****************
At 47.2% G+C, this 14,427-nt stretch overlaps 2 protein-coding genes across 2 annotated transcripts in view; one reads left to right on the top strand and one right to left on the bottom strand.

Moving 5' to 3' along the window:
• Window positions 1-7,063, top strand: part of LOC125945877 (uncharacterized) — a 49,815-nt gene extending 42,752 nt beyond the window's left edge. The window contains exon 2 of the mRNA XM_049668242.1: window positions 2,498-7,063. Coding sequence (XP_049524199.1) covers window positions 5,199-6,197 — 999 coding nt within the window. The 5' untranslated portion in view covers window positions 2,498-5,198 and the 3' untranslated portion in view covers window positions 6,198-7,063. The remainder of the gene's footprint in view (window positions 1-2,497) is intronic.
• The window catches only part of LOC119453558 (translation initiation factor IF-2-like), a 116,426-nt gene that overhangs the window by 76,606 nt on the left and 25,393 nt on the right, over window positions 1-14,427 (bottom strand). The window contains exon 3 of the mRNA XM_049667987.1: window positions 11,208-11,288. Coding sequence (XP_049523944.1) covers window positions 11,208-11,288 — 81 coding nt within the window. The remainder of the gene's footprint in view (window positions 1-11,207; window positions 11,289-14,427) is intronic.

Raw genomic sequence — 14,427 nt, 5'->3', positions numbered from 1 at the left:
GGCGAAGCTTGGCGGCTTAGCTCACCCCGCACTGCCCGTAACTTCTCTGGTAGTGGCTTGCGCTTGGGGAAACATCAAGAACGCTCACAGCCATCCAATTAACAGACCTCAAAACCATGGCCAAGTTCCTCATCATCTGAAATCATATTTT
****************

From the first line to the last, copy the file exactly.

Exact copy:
At 47.2% G+C, this 14,427-nt stretch overlaps 2 protein-coding genes across 2 annotated transcripts in view; one reads left to right on the top strand and one right to left on the bottom strand.

Moving 5' to 3' along the window:
• Window positions 1-7,063, top strand: part of LOC125945877 (uncharacterized) — a 49,815-nt gene extending 42,752 nt beyond the window's left edge. The window contains exon 2 of the mRNA XM_049668242.1: window positions 2,498-7,063. Coding sequence (XP_049524199.1) covers window positions 5,199-6,197 — 999 coding nt within the window. The 5' untranslated portion in view covers window positions 2,498-5,198 and the 3' untranslated portion in view covers window positions 6,198-7,063. The remainder of the gene's footprint in view (window positions 1-2,497) is intronic.
• The window catches only part of LOC119453558 (translation initiation factor IF-2-like), a 116,426-nt gene that overhangs the window by 76,606 nt on the left and 25,393 nt on the right, over window positions 1-14,427 (bottom strand). The window contains exon 3 of the mRNA XM_049667987.1: window positions 11,208-11,288. Coding sequence (XP_049523944.1) covers window positions 11,208-11,288 — 81 coding nt within the window. The remainder of the gene's footprint in view (window positions 1-11,207; window positions 11,289-14,427) is intronic.

Raw genomic sequence — 14,427 nt, 5'->3', positions numbered from 1 at the left:
GGCGAAGCTTGGCGGCTTAGCTCACCCCGCACTGCCCGTAACTTCTCTGGTAGTGGCTTGCGCTTGGGGAAACATCAAGAACGCTCACAGCCATCCAATTAACAGACCTCAAAACCATGGCCAAGTTCCTCATCATCTGAAATCATATTTT